Failure to provide Charter rights for second offence unreasonable
Members of a municipal police service arrested the complainant for uttering threats. The municipal police then notified the RCMP of the arrest, as they noted that the complainant was the subject of an outstanding warrant for a separate offence. RCMP members attended the municipal police premises to interview the complainant. They did not advise him of his rights pursuant to the Charter.
The Commission noted that where there is more than one reason for detention, all reasons must be disclosed to the detainee. Similarly, where a new reason arises, the police have an obligation to so inform the detainee and to offer him or her the right to counsel. The Commission found that the RCMP members failed to provide the complainant with his rights, as required. The Commission is awaiting the RCMP Commissioner's response.
Supervisor inappropriately reviewed file regarding his own complaint
An RCMP member contacted his own detachment while off-duty to complain that his teenaged daughter may be having a relationship with an adult male. The matter was cursorily investigated and the couple determined to be similarly aged. Nonetheless, the investigator met with the young man and provided him with material concerning the age of consent.
The Commission concluded that the perception existed that the investigation was influenced by the fact that the complainant was a more senior member of the detachment, and that the member was in a conflict of interest, as he reviewed the investigation in question in his capacity as acting supervisor. In doing so, the member was privy to all of the details of the investigation, including private information, that would not have been available to any normal member of the public who had brought forward such a complaint. The Commission is awaiting the RCMP Commissioner's response.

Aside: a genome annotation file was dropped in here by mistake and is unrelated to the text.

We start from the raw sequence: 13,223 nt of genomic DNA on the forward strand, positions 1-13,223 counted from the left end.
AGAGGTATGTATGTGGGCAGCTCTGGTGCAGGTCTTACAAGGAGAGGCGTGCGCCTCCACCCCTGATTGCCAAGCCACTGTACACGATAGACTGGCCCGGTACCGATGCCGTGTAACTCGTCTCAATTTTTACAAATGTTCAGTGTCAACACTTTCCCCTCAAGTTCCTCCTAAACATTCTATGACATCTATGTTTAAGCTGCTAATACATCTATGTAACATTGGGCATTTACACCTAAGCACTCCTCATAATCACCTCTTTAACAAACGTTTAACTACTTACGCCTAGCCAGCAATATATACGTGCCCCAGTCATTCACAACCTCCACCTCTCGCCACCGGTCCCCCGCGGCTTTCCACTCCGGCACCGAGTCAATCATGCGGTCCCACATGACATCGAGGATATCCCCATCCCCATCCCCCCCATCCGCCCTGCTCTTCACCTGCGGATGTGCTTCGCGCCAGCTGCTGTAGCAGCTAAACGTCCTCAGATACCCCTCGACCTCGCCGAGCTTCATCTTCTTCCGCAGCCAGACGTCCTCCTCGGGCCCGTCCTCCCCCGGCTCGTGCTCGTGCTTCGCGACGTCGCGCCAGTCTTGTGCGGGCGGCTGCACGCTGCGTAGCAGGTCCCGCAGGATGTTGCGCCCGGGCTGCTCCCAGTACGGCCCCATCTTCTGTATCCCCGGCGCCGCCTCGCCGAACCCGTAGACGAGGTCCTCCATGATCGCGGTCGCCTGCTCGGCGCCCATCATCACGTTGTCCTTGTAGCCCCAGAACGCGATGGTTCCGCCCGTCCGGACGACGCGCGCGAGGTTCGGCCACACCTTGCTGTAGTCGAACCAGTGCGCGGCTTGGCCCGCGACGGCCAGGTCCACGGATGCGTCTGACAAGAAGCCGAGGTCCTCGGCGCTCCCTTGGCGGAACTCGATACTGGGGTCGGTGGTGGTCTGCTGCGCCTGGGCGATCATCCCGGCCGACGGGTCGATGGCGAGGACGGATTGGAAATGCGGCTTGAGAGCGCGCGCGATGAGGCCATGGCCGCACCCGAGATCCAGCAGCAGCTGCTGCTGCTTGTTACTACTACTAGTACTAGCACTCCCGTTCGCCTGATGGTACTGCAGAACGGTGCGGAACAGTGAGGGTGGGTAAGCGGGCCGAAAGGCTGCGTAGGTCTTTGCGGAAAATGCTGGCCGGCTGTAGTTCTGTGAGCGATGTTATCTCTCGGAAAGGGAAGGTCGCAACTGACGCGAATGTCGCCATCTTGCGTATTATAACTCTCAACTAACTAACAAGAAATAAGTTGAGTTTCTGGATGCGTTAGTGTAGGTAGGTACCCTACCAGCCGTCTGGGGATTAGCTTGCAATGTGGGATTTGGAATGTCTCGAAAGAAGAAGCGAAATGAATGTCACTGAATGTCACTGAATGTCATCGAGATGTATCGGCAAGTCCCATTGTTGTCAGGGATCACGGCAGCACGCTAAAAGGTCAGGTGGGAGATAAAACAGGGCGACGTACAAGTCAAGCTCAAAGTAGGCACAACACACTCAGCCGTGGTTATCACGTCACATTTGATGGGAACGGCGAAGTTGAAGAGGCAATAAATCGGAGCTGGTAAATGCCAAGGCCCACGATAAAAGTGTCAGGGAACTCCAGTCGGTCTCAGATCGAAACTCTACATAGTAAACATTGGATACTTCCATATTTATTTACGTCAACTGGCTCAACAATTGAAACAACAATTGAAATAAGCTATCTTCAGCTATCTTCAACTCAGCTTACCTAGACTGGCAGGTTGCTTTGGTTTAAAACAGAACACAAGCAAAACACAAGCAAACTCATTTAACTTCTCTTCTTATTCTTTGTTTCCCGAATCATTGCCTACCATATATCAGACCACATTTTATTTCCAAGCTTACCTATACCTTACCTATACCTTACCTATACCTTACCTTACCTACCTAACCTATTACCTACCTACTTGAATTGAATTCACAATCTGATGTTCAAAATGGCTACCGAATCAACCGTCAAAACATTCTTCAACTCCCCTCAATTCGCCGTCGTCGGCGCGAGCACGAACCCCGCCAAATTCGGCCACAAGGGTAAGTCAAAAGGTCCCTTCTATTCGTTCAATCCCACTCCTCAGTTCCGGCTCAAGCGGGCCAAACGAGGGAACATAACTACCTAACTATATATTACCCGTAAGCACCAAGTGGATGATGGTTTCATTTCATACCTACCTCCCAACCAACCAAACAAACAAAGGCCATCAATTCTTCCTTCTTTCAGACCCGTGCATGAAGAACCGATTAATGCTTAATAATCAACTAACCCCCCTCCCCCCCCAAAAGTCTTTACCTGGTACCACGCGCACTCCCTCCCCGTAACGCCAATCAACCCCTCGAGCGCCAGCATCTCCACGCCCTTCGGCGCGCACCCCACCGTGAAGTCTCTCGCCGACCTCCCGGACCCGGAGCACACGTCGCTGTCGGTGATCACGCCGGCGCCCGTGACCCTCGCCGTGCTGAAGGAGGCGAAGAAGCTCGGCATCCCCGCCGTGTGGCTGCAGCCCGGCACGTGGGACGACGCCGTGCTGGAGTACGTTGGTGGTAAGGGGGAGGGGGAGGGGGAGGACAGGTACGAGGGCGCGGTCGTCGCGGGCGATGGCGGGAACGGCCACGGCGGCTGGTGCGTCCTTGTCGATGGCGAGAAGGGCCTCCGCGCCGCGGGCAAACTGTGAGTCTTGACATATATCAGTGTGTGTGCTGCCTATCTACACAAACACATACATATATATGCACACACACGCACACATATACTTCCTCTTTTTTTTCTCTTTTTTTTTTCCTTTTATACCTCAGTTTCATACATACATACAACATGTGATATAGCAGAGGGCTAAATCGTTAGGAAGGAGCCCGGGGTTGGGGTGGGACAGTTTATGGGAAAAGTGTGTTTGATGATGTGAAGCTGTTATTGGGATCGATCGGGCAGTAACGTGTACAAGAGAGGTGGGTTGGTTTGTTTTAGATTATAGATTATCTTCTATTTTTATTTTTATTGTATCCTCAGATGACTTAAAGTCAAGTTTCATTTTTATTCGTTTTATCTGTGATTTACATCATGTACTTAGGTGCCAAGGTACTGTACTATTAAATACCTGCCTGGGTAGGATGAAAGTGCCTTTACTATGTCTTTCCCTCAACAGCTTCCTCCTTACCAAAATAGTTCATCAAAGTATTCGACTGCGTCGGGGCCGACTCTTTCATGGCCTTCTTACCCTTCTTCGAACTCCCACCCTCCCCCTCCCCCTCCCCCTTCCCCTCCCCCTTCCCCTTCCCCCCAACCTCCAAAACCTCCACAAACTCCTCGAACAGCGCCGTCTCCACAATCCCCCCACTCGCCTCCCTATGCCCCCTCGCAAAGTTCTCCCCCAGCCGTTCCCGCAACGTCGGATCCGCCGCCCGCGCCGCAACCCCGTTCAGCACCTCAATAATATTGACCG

Complaint concerning personal matter was adequately investigated
A complainant alleged that an RCMP member had been having an affair with her husband, resulting in neglect of duty. The complainant had reported the matter to the RCMP and was dissatisfied with the investigation conducted.
The Commission concluded in its final report that the issue was a personal matter, that the investigation conducted was sufficient under the circumstances, and that the member had not neglected her duties.
As part of its mandate, the Commission seeks to examine policies, procedures and guidelines which inform or influence the individual member conduct complained of, and to identify perceived gaps or deficiencies in those instruments.
In examining and making recommendations aimed at correcting systemic problems, the Commission's goal is to identify areas of improvement for the RCMP, while at the same time informing the federal Minister of Public Safety and the public of its concerns. To that end, the Commission follows up with the RCMP on the status of recommendations the Commissioner has indicated will be implemented.
This year, the RCMP responded to a single major outstanding recommendation previously made by the Commission by implementing its policy regarding the removal of property in civil disputes. The Commission is still waiting for the implementation of other recommendations accepted by the RCMP, one of which has been outstanding for over four years.
Recently Implemented Recommendations
Removal of Property in Civil Disputes
A number of the Commission's Final Reports in past years have recommended that the RCMP implement policy regarding the involvement of members in civil disputes. Specifically, the Commission called for guidelines surrounding the nature and limitation of such involvement in order to provide clarity to members and to the public alike.
"[T]he Commission's goal is to identify areas of improvement for the RCMP, while at the same time informing the federal Minister of Public Safety and the public of its concerns."
In March 2012, the RCMP implemented a policy specifically in respect of the removal of property in civil disputes.